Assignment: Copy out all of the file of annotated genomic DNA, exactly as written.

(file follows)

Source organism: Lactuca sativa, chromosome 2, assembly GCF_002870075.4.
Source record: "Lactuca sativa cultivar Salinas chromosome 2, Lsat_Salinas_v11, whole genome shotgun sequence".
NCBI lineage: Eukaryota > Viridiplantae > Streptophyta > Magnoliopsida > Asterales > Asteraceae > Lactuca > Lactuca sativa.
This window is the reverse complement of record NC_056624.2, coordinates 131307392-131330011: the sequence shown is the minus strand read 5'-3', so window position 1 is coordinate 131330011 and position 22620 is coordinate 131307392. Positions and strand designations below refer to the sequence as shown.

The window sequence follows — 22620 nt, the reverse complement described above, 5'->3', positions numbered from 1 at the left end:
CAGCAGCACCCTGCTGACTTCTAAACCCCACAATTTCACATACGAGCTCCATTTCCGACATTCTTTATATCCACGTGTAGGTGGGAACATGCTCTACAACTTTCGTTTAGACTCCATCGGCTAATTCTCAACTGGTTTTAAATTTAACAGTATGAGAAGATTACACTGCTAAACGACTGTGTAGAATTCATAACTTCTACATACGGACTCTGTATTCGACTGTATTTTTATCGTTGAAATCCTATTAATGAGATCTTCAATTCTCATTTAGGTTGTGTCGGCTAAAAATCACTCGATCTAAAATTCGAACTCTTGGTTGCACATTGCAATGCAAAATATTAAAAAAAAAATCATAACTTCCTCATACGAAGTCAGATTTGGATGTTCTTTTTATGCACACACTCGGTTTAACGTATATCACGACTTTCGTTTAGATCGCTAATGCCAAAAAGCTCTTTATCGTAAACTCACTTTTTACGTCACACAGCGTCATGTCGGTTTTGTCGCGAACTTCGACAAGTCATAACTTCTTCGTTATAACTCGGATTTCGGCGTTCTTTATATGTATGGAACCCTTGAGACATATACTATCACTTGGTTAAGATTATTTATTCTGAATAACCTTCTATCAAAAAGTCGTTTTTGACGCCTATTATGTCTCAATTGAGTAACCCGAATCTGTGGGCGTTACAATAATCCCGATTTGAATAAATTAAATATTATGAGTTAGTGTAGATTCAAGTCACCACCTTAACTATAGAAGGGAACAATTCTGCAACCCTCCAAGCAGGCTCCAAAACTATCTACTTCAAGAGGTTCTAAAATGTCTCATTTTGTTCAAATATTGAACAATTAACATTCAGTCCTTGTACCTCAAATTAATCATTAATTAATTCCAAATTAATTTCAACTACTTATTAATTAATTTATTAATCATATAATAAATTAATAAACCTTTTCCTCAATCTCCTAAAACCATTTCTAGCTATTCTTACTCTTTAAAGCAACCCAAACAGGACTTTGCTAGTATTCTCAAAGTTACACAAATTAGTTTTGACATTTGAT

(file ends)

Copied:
Source organism: Lactuca sativa, chromosome 2, assembly GCF_002870075.4.
Source record: "Lactuca sativa cultivar Salinas chromosome 2, Lsat_Salinas_v11, whole genome shotgun sequence".
NCBI lineage: Eukaryota > Viridiplantae > Streptophyta > Magnoliopsida > Asterales > Asteraceae > Lactuca > Lactuca sativa.
This window is the reverse complement of record NC_056624.2, coordinates 131307392-131330011: the sequence shown is the minus strand read 5'-3', so window position 1 is coordinate 131330011 and position 22620 is coordinate 131307392. Positions and strand designations below refer to the sequence as shown.

The window sequence follows — 22620 nt, the reverse complement described above, 5'->3', positions numbered from 1 at the left end:
CAGCAGCACCCTGCTGACTTCTAAACCCCACAATTTCACATACGAGCTCCATTTCCGACATTCTTTATATCCACGTGTAGGTGGGAACATGCTCTACAACTTTCGTTTAGACTCCATCGGCTAATTCTCAACTGGTTTTAAATTTAACAGTATGAGAAGATTACACTGCTAAACGACTGTGTAGAATTCATAACTTCTACATACGGACTCTGTATTCGACTGTATTTTTATCGTTGAAATCCTATTAATGAGATCTTCAATTCTCATTTAGGTTGTGTCGGCTAAAAATCACTCGATCTAAAATTCGAACTCTTGGTTGCACATTGCAATGCAAAATATTAAAAAAAAAATCATAACTTCCTCATACGAAGTCAGATTTGGATGTTCTTTTTATGCACACACTCGGTTTAACGTATATCACGACTTTCGTTTAGATCGCTAATGCCAAAAAGCTCTTTATCGTAAACTCACTTTTTACGTCACACAGCGTCATGTCGGTTTTGTCGCGAACTTCGACAAGTCATAACTTCTTCGTTATAACTCGGATTTCGGCGTTCTTTATATGTATGGAACCCTTGAGACATATACTATCACTTGGTTAAGATTATTTATTCTGAATAACCTTCTATCAAAAAGTCGTTTTTGACGCCTATTATGTCTCAATTGAGTAACCCGAATCTGTGGGCGTTACAATAATCCCGATTTGAATAAATTAAATATTATGAGTTAGTGTAGATTCAAGTCACCACCTTAACTATAGAAGGGAACAATTCTGCAACCCTCCAAGCAGGCTCCAAAACTATCTACTTCAAGAGGTTCTAAAATGTCTCATTTTGTTCAAATATTGAACAATTAACATTCAGTCCTTGTACCTCAAATTAATCATTAATTAATTCCAAATTAATTTCAACTACTTATTAATTAATTTATTAATCATATAATAAATTAATAAACCTTTTCCTCAATCTCCTAAAACCATTTCTAGCTATTCTTACTCTTTAAAGCAACCCAAACAGGACTTTGCTAGTATTCTCAAAGTTACACAAATTAGTTTTGACATTTGAT